Combined river patrol makes both sides of the Mississippi safer

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Crawford County Deputy Nate Bremmer (left) and Clayton County Chief Reserve Deputy John Bell work together as part of the combined river patrol between the two sheriff’s departments. (Submitted photo)

By Audrey Posten, North Iowa Times Editor

Thanks to a joint patrol effort between the Clayton and Crawford County Sheriff’s Departments, both the Iowa and Wisconsin sides of the Mississippi River offer a safer environment for recreational activities.

The departments began the combined river patrol in 2015, said Clayton County Sheriff Mike Tschirgi. Prior to that, the county patrolled only its own 42 miles of river.

“With an officer from both counties riding in the same patrol boat, we can patrol both sides of the river and give better coverage,” Tschirgi explained, “along with saving in wages and promoting safer boating or recreation.”

So far, Tschirgi said, the partnership has worked well. He felt the river has become safer, as regular patrols keep boaters and other recreational enthusiasts on better behavior.

“We play it by ear,” Tschirgi said of when the departments decide to patrol the river. “If it’s a holiday weekend, we’ll definitely have someone out there.”

Tschirgi said Clayton County’s main patrolman is chief reserve deputy John Bell.

As of July 9, Tschirgi said Clayton County has participated in nine river patrols with Crawford County, as well as two special enforcement projects—one with the U.S. Coast Guard and another a Pool 10 enforcement project.

They’ve assisted other agencies, including the Iowa and Wisconsin DNRs and U.S. Fish and Wildlife Service, 12 times.

In addition, patrols have helped with two fireworks displays on the river, one for Marquette and another for Prairie du Chien; performed five boating while intoxicated (BWI) checks; towed in five boats; assisted on one drug violation; checked one property; and stopped 77 boats and 11 Jet Skis for violations.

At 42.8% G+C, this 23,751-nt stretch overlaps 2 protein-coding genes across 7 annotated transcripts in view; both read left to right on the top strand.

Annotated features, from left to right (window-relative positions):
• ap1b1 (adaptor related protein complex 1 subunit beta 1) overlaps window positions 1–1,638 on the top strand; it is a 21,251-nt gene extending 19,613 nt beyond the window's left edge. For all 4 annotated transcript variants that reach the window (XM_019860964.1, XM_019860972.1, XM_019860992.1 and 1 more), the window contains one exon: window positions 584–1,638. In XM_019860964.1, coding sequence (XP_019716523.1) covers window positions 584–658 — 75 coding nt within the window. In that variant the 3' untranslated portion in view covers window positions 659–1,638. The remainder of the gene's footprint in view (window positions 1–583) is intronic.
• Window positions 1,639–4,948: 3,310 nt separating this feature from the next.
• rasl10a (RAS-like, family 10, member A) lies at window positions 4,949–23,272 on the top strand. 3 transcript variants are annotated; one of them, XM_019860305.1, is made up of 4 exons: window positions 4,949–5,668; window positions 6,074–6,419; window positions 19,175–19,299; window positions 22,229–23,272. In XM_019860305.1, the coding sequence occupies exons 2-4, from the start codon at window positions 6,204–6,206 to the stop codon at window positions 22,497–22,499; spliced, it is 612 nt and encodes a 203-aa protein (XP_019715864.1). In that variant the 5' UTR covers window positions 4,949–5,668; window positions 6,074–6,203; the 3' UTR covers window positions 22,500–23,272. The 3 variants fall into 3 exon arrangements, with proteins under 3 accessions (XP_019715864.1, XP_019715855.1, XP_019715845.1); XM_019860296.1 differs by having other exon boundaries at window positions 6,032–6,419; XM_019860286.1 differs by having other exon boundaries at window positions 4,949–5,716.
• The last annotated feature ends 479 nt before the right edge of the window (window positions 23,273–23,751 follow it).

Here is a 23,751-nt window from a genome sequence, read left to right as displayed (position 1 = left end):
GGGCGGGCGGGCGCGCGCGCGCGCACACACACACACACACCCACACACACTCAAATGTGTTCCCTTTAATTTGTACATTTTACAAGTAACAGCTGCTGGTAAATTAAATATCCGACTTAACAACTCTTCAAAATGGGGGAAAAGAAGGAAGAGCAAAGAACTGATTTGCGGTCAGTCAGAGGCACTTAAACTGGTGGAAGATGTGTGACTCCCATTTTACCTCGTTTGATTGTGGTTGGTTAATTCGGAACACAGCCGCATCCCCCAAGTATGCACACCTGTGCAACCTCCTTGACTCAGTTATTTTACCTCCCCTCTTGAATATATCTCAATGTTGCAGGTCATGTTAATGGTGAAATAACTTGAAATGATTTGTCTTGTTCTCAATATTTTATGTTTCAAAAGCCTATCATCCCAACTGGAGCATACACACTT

Total contacts through early July include 403 adults and 70 children, Tschirgi noted.

He said violations include 32 for no wake zone, 33 for registration, 12 for reckless operation, three for personal flotation devices (life jackets), one for glass on the beach and one for kids jumping off a flood wall in Prairie du Chien.

Tschirgi said the patrol has especially encouraged kids to wear life jackets.

“The Beer and Bratz Garden [in McGregor] is working with us to promote safe boating by rewarding kids wearing life jackets,” he said.

So far, 32 kids have received tickets for wearing life jackets. These tickets are good for one ice cream cone at Beer and Bratz.

Tschirgi said this, in turn, facilitates positive interactions between kids and police.

“They learn we’re not bad guys,” he shared.

The river patrol helps with rescue situations, as well. Recently, Tschirgi recalled, the boat was on patrol and spotted a family swimming.

“They were wearing life jackets, but the current had taken them away from their boat and they couldn’t swim back to it,” he stated. “The deputies pulled them into our boat and took them back to theirs.”

The department also recently participated in the search for a woman who went missing at Wyalusing Beach, near Bagley. The sheriff’s office no longer has drag equipment, Tschirgi said, so deputies mainly assisted the fire departments by keeping recreational boat traffic away from the area.

When out on the river, Tschirgi stressed the importance of obeying posted regulations.

“There are a lot of no wake zones,” he said.

Safety is also key, he asserted, especially wearing life jackets.

“Right now, the current is bad,” he added. “You have to respect the river.”

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